Is there a more underrated sitcom from the 90s than Mad About You? Paul and Jamie gave us laughs for seven seasons, and frankly they deserved more.
Here are some things about the show you may not have known.
Paul Reiser and Danny Jacobson pitched the show to NBC as a story about a "couple in private." They figured there were enough shows about people in social settings, and they wanted something different.
"When you leave the party or the dinner, it's you and your wife in the car," NBC executive Jamie Tarses recalled of the pitch.
Reiser and Jacobson also compared their show to thirtysomething, but said it would be "shorter and funnier."
2. Skeptical Helen
Helen Hunt almost turned down the role in Mad About You, wanting to focus on her movie career instead. However, when she read the pilot script, that all changed.
"Paul had said he wanted to do a show about the moment when a couple has left a party and just gotten behind closed doors and then the truth comes out," Hunt told The New York Times in 1994. "To do a whole series about moments like that—that was the only kind of show I could see that would warrant five years of work."
3. Super Teri
Before Helen Hunt landed the role of Jamie, it almost went to Teri Hatcher. However, when Hunt perfectly imitated Reiser when trying to decide what to eat (a scene in the pilot,) she stole the part. It worked out for Hatcher, however, who landed the role of Lois in Lois and Clark.
Mad About You had one redeeming quality, and that was the Hunt and Reiser's chemistry.
"The testing on Mad About You was not great," Preston Beckman, NBC's then-executive vice president of programming and planning, said. It seemed that the only scenes anyone responded to were the ones that had the duo. Other than that, "you just felt like no one cared."
5. Name Game
Landing a name for the show wasn't an easy task. It wasn't allowed to be called Reiser, so its working title was The Paul Reiser Project.
"Paul's manager pushed hard for it to be called The Paul Reiser Show," Warren Littlefield said. "I told him no, the show is about this couple. Don't ask me again."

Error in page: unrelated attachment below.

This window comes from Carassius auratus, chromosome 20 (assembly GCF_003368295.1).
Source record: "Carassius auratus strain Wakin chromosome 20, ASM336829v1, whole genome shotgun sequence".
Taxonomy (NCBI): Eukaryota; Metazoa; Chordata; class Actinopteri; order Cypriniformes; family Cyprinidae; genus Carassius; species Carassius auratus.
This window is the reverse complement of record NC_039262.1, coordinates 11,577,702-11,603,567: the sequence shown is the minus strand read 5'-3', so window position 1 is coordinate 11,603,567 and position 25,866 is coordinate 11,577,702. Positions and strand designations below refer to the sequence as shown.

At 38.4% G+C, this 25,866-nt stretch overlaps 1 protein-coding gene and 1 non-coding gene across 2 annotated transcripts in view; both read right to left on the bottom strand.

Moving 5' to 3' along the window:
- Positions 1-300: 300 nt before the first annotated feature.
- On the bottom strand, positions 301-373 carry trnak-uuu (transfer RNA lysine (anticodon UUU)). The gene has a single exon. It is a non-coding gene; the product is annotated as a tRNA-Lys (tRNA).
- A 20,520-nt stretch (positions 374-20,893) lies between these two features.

Co-star Richard Kind says he found out about the name in a parking lot one day.
"One day I pull into a parking space, and I see a thing that says Mad About You," Kind recalls. "And I go, 'Oh, my God! That’s a great name!' And I run in and I go 'Guys! Guys! I’ve got it! I’ve got the name: Mad About You!' And they go 'Yes. That is the name of the show.'"
6. No Babies Allowed
The show's creators knew one thing from the beginning of the show: once the couple had a baby, the show was over. They wanted the series to end with the sound of a crying baby. However, NBC had a different plan. At the end of the sixth season, Paul and Jamie welcome a daughter and the show continued for another season. The network always wanted a baby to be involved in the show.
7. Bad-Blood Buscemi
In the first season of Mad About You, Steve Buscemi appears as a former fellow student of Paul's who blamed him for dropping out of school. Buscemi's character was mad that Paul had used the last editing machine, which meant his assignment was late, which meant he had to drop out, which meant he had to work in a subway toll booth.
According to Buscemi, this was actually similar to a grudge he held with Paul Reiser. In 1978, Buscemi was pursuing a career in comedy, when finally it was his time for his big break. He was about to take the stage when Reiser walked into the comedy club and Buscemi was immediately replaced. Buscemi says this incident caused him to give up on comedy and focus on acting instead.
On the last day of shooting, Buscemi went up to Reiser and said "This is kinda what happened with you and me." Reiser had no clue.
8. Ursula Buffay
Though Lisa Kudrow is known mainly for her role as Phoebe Buffay on Friends, she got her start on Mad About You. Kudrow was offered the role of Karen (which later became Ursula), but her agent advised her not to take it. However, Kudrow needed the money, and she also thought it was "the best show on television," so she took the part.
9. Dark Turn
Jacobson left the show after three seasons, which saw Larry Charles take over as show runner. However, he wanted there to be a little bit of a dark element to the show.
"I was not interested in further perpetuating the romantic myth of marriage," Charles said. "They had supposedly been married four and five years by then. Well, you've become bored with each other by then, you're onto each other's shtick already ... My goal was to strip away the artifice of the couple and show them for what they really were. And I had two great actors to work with."
NBC wasn't thrilled about this choice, but the actors were fine with it.
"We wanted to see the couple in trouble," Hunt said. "We wanted to see them struggle with infertility, the dark side of motherhood—all of those things that we or our friends [experienced] we wanted to express through this show."
10. He Said, She Said
When the show got moved from Thursdays to Sundays, Reiser was not impressed. He said the move meant the show "lost its moment of heat." He was so upset, Reiser didn't show up to NBC's official presentation of the fall scheduling lineup. NBC says there was a one week delay in filming the start of the fourth season because Reiser and the other producers were "sulking" over the timing change. Reiser insists this is not the case, and that they were just waiting for Helen Hunt to return from filming Twister.
Do you remember watching this show?